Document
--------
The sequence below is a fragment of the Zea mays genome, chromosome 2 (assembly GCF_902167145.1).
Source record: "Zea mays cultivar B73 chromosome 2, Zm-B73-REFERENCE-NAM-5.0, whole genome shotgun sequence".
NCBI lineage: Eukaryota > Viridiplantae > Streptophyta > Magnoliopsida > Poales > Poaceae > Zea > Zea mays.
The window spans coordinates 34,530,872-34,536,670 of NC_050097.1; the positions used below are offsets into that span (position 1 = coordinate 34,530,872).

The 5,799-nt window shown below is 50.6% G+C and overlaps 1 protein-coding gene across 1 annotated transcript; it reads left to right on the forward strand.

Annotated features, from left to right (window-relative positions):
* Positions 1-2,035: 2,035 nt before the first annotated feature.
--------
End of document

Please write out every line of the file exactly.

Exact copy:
The sequence below is a fragment of the Zea mays genome, chromosome 2 (assembly GCF_902167145.1).
Source record: "Zea mays cultivar B73 chromosome 2, Zm-B73-REFERENCE-NAM-5.0, whole genome shotgun sequence".
NCBI lineage: Eukaryota > Viridiplantae > Streptophyta > Magnoliopsida > Poales > Poaceae > Zea > Zea mays.
The window spans coordinates 34,530,872-34,536,670 of NC_050097.1; the positions used below are offsets into that span (position 1 = coordinate 34,530,872).

The 5,799-nt window shown below is 50.6% G+C and overlaps 1 protein-coding gene across 1 annotated transcript; it reads left to right on the forward strand.

Annotated features, from left to right (window-relative positions):
* Positions 1-2,035: 2,035 nt before the first annotated feature.